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Audio Book Review


Doctor Who
The Companion Chronicles
Beyond the Ultimate Adventure


Author: Terrance Dicks
Performed by: Claire Huckle and Noel Sullivan
Big Finish Productions
RRP: £8.99 (CD), £7.99 (download)
ISBN: 978 1 84435 585 3
Available 31 December 2011

By a route obscure and lonely, / Haunted by ill angels only, / Where an Eidolon, named Night, / On a black throne reigns upright, / I have reached these lands but newly / From an ultimate dim Thule - / From a wild clime that lieth, sublime, / Out of Space - out of Time.” (Dream-Land, Edgar Allan Poe, 1844.) The Doctor, Crystal and Jason have survived monsters, Madame Delilah and Mrs T... but then their former enemy Karl calls them back to the Bar Galactica. The mercenary has a cryptic message concerning Ultima Thule, the location of fabled treasure - and a threat to the universe. The journey requires entering another dimension, where old enemies - and a brand-new adversary - lie in wait...

I have something of a fondness for oddities like this: side steps into less commonplace Doctor Who media and continuities. This sequel to the stage show The Ultimate Adventure is written by the same author, Terrance Dicks, uses the same theme tune, and reprises many of the same characters and situations, including the companions Crystal (Claire Huckle) and Jason (Noel Sullivan), the duplicitous Karl and his mercenaries, the Bar Galactica, and the catch phrase “business is business”. This time there are no songs, though, and curiously no sign of the little alien Zog either. The character of Madame Delilah couldn’t make it, obviously, on account of being dead, but her funeral and her last request prove to be pivotal to the plot (what there is of it). Yes, I have a fondness for oddities like this... so much so that I am prepared to be lenient with some of this story’s flaws.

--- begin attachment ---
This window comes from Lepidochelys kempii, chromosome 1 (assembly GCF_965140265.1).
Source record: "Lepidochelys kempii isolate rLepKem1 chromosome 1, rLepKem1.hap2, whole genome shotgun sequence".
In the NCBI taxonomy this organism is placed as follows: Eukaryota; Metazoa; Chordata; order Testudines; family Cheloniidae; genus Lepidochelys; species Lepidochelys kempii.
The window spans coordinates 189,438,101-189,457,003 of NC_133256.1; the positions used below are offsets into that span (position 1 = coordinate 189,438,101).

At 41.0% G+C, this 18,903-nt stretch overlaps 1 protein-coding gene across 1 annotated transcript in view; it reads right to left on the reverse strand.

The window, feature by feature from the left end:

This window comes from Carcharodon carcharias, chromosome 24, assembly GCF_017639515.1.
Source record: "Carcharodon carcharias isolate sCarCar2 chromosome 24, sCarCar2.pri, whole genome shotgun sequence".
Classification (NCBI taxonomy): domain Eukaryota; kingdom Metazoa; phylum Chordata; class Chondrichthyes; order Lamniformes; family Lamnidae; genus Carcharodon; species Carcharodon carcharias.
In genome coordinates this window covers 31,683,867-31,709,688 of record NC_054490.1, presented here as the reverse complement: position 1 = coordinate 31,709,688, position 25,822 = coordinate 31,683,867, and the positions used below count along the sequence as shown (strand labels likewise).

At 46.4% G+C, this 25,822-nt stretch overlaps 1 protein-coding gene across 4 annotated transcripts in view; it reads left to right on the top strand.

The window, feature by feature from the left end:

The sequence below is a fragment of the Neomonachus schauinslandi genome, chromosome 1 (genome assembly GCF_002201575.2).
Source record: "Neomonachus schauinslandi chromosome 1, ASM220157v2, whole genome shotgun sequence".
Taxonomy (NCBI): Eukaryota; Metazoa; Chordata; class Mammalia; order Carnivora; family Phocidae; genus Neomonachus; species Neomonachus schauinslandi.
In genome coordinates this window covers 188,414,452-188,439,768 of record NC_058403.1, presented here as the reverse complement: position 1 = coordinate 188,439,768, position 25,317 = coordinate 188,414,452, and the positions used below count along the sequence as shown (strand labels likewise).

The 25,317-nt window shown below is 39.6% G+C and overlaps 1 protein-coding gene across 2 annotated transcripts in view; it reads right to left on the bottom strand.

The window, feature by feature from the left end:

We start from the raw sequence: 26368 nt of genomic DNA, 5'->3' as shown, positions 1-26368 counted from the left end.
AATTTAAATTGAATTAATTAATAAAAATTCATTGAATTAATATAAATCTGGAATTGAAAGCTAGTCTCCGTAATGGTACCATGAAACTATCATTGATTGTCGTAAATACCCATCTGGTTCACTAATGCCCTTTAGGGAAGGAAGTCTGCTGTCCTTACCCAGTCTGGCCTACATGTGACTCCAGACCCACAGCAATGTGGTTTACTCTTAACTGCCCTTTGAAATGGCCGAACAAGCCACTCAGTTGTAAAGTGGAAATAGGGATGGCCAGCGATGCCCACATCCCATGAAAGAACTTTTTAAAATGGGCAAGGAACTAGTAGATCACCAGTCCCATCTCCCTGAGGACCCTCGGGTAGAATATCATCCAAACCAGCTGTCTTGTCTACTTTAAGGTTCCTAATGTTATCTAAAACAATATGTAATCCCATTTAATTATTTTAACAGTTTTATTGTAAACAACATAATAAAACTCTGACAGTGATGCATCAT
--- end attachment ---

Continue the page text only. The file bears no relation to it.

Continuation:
In characteristic style, the writer works in his famous “wheezing, groaning sound” on at least three occasions, and includes a roll call of monsters from his previous serials, such as a Raston Warrior Robot from The Five Doctors. However, I had expected a better “climax” than the cop-out we get, especially since Dicks seems so pleased with it in his sleeve note. I wasn’t too impressed with the end of the first episode either - though it is pointed out, during the six minutes of interviews at the end of the CD, that it is more like the intermission of a stage show (complete with a scenery change) than the cliffhanger ending of a television episode, so fair enough.

Unusually for a Companion Chronicle, Beyond the Ultimate Adventure features the voices of not only two companions, Huckle and Sullivan, who played Crystal and Jason in Big Finish’s audio version of The Ultimate Adventure in 2008, but also Colin Baker as the Sixth Doctor. It might have been better if the production team had rehired David Banks too, and made this a full-cast drama, or else used Baker only during the frame story, not during scenes recounted by Crystal and Jason, because the only other major character in the piece is Karl. Dicks betrays his unease with the set-up in his sleeve note, which refers to the “frankly weird format required”. As it is, Karl’s lines are shared out between Huckle and Sullivan, which makes for a rather uneven result, especially since Sullivan’s character retains his French accent even when speaking for Karl.

Talking of Jason, he doesn’t look very French Revolution on the front cover, clad in Sullivan’s jeans and T-shirt - but then Victoria Waterfield didn’t look very Victorian after just one serial, did she?

I do have a fondness for oddities like this, and ultimately it is not intended to be taken too seriously, but next time I’d prefer something a little more adventurous.


Richard McGinlay

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